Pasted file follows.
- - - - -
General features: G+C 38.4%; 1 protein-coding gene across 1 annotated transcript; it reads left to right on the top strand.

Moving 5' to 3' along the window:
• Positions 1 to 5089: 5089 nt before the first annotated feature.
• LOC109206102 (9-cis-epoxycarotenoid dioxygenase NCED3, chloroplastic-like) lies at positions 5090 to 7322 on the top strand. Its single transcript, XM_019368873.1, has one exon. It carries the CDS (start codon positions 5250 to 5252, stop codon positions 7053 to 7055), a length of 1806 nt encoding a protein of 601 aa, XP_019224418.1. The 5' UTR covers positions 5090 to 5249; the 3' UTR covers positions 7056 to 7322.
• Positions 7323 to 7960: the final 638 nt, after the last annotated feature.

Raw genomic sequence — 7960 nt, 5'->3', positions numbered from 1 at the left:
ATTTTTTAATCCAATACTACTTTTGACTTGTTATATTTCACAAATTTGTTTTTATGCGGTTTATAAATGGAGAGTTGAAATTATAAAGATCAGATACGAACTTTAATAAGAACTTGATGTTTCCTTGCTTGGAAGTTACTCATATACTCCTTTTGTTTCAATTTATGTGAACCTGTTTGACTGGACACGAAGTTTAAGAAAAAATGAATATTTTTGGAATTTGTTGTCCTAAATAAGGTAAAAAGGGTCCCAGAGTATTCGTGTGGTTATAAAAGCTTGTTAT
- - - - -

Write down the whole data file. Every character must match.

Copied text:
General features: G+C 38.4%; 1 protein-coding gene across 1 annotated transcript; it reads left to right on the top strand.

Moving 5' to 3' along the window:
• Positions 1 to 5089: 5089 nt before the first annotated feature.
• LOC109206102 (9-cis-epoxycarotenoid dioxygenase NCED3, chloroplastic-like) lies at positions 5090 to 7322 on the top strand. Its single transcript, XM_019368873.1, has one exon. It carries the CDS (start codon positions 5250 to 5252, stop codon positions 7053 to 7055), a length of 1806 nt encoding a protein of 601 aa, XP_019224418.1. The 5' UTR covers positions 5090 to 5249; the 3' UTR covers positions 7056 to 7322.
• Positions 7323 to 7960: the final 638 nt, after the last annotated feature.

Raw genomic sequence — 7960 nt, 5'->3', positions numbered from 1 at the left:
ATTTTTTAATCCAATACTACTTTTGACTTGTTATATTTCACAAATTTGTTTTTATGCGGTTTATAAATGGAGAGTTGAAATTATAAAGATCAGATACGAACTTTAATAAGAACTTGATGTTTCCTTGCTTGGAAGTTACTCATATACTCCTTTTGTTTCAATTTATGTGAACCTGTTTGACTGGACACGAAGTTTAAGAAAAAATGAATATTTTTGGAATTTGTTGTCCTAAATAAGGTAAAAAGGGTCCCAGAGTATTCGTGTGGTTATAAAAGCTTGTTAT